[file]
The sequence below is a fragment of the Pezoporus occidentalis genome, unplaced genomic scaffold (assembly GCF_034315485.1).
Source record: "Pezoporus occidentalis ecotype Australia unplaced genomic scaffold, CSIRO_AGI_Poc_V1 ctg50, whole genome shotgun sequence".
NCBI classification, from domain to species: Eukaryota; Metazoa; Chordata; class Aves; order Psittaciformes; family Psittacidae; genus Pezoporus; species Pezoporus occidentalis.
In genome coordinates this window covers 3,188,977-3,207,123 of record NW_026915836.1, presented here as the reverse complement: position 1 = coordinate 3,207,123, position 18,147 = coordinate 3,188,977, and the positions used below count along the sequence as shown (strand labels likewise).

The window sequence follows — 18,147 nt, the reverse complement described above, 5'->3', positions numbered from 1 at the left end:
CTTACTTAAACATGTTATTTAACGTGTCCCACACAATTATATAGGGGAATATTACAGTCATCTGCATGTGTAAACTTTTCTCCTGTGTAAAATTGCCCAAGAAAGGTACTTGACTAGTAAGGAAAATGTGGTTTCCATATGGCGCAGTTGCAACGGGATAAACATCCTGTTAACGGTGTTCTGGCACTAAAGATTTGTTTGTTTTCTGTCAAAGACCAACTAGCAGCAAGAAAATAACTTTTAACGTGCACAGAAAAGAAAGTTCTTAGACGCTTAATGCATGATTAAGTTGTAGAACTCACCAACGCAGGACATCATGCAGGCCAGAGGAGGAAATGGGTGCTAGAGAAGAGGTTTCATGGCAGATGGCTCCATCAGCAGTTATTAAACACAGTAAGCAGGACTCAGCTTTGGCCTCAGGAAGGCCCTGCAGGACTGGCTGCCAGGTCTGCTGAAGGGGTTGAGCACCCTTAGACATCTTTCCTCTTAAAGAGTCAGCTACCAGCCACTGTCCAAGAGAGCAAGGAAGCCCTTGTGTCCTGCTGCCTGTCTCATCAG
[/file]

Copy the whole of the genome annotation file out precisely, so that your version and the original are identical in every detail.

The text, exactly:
The sequence below is a fragment of the Pezoporus occidentalis genome, unplaced genomic scaffold (assembly GCF_034315485.1).
Source record: "Pezoporus occidentalis ecotype Australia unplaced genomic scaffold, CSIRO_AGI_Poc_V1 ctg50, whole genome shotgun sequence".
NCBI classification, from domain to species: Eukaryota; Metazoa; Chordata; class Aves; order Psittaciformes; family Psittacidae; genus Pezoporus; species Pezoporus occidentalis.
In genome coordinates this window covers 3,188,977-3,207,123 of record NW_026915836.1, presented here as the reverse complement: position 1 = coordinate 3,207,123, position 18,147 = coordinate 3,188,977, and the positions used below count along the sequence as shown (strand labels likewise).

The window sequence follows — 18,147 nt, the reverse complement described above, 5'->3', positions numbered from 1 at the left end:
CTTACTTAAACATGTTATTTAACGTGTCCCACACAATTATATAGGGGAATATTACAGTCATCTGCATGTGTAAACTTTTCTCCTGTGTAAAATTGCCCAAGAAAGGTACTTGACTAGTAAGGAAAATGTGGTTTCCATATGGCGCAGTTGCAACGGGATAAACATCCTGTTAACGGTGTTCTGGCACTAAAGATTTGTTTGTTTTCTGTCAAAGACCAACTAGCAGCAAGAAAATAACTTTTAACGTGCACAGAAAAGAAAGTTCTTAGACGCTTAATGCATGATTAAGTTGTAGAACTCACCAACGCAGGACATCATGCAGGCCAGAGGAGGAAATGGGTGCTAGAGAAGAGGTTTCATGGCAGATGGCTCCATCAGCAGTTATTAAACACAGTAAGCAGGACTCAGCTTTGGCCTCAGGAAGGCCCTGCAGGACTGGCTGCCAGGTCTGCTGAAGGGGTTGAGCACCCTTAGACATCTTTCCTCTTAAAGAGTCAGCTACCAGCCACTGTCCAAGAGAGCAAGGAAGCCCTTGTGTCCTGCTGCCTGTCTCATCAG